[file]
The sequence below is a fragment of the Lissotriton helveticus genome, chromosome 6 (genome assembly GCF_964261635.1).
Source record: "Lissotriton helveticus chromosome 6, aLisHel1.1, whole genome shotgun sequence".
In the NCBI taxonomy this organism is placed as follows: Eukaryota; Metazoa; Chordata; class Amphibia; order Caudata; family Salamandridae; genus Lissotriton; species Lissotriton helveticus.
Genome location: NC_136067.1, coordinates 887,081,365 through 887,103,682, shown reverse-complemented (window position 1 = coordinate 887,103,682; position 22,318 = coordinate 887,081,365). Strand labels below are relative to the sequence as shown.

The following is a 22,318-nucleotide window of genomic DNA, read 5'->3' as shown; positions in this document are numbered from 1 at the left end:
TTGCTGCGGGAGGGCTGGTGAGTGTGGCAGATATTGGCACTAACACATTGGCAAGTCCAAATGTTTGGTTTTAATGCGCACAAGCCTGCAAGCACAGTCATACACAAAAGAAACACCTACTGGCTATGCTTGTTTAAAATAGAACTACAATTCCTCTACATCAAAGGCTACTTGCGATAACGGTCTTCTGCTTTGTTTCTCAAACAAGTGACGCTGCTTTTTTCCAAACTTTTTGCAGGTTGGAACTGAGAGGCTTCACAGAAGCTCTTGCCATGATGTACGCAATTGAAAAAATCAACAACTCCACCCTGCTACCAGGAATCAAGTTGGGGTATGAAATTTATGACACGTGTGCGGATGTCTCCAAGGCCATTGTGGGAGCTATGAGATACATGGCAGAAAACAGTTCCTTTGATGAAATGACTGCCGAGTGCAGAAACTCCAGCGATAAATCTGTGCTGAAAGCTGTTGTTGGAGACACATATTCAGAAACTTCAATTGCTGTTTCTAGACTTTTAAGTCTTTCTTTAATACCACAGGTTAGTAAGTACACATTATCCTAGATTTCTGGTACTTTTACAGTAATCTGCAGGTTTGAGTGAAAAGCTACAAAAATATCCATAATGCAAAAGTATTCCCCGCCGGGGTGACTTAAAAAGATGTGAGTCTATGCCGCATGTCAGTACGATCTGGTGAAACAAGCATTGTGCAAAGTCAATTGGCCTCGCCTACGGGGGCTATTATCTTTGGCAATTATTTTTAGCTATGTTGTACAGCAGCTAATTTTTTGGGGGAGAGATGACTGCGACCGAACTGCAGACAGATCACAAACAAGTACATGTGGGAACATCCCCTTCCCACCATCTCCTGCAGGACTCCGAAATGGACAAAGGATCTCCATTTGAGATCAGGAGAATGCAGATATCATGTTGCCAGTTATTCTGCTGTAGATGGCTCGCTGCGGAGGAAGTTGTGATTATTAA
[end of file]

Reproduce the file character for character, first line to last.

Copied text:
The sequence below is a fragment of the Lissotriton helveticus genome, chromosome 6 (genome assembly GCF_964261635.1).
Source record: "Lissotriton helveticus chromosome 6, aLisHel1.1, whole genome shotgun sequence".
In the NCBI taxonomy this organism is placed as follows: Eukaryota; Metazoa; Chordata; class Amphibia; order Caudata; family Salamandridae; genus Lissotriton; species Lissotriton helveticus.
Genome location: NC_136067.1, coordinates 887,081,365 through 887,103,682, shown reverse-complemented (window position 1 = coordinate 887,103,682; position 22,318 = coordinate 887,081,365). Strand labels below are relative to the sequence as shown.

The following is a 22,318-nucleotide window of genomic DNA, read 5'->3' as shown; positions in this document are numbered from 1 at the left end:
TTGCTGCGGGAGGGCTGGTGAGTGTGGCAGATATTGGCACTAACACATTGGCAAGTCCAAATGTTTGGTTTTAATGCGCACAAGCCTGCAAGCACAGTCATACACAAAAGAAACACCTACTGGCTATGCTTGTTTAAAATAGAACTACAATTCCTCTACATCAAAGGCTACTTGCGATAACGGTCTTCTGCTTTGTTTCTCAAACAAGTGACGCTGCTTTTTTCCAAACTTTTTGCAGGTTGGAACTGAGAGGCTTCACAGAAGCTCTTGCCATGATGTACGCAATTGAAAAAATCAACAACTCCACCCTGCTACCAGGAATCAAGTTGGGGTATGAAATTTATGACACGTGTGCGGATGTCTCCAAGGCCATTGTGGGAGCTATGAGATACATGGCAGAAAACAGTTCCTTTGATGAAATGACTGCCGAGTGCAGAAACTCCAGCGATAAATCTGTGCTGAAAGCTGTTGTTGGAGACACATATTCAGAAACTTCAATTGCTGTTTCTAGACTTTTAAGTCTTTCTTTAATACCACAGGTTAGTAAGTACACATTATCCTAGATTTCTGGTACTTTTACAGTAATCTGCAGGTTTGAGTGAAAAGCTACAAAAATATCCATAATGCAAAAGTATTCCCCGCCGGGGTGACTTAAAAAGATGTGAGTCTATGCCGCATGTCAGTACGATCTGGTGAAACAAGCATTGTGCAAAGTCAATTGGCCTCGCCTACGGGGGCTATTATCTTTGGCAATTATTTTTAGCTATGTTGTACAGCAGCTAATTTTTTGGGGGAGAGATGACTGCGACCGAACTGCAGACAGATCACAAACAAGTACATGTGGGAACATCCCCTTCCCACCATCTCCTGCAGGACTCCGAAATGGACAAAGGATCTCCATTTGAGATCAGGAGAATGCAGATATCATGTTGCCAGTTATTCTGCTGTAGATGGCTCGCTGCGGAGGAAGTTGTGATTATTAA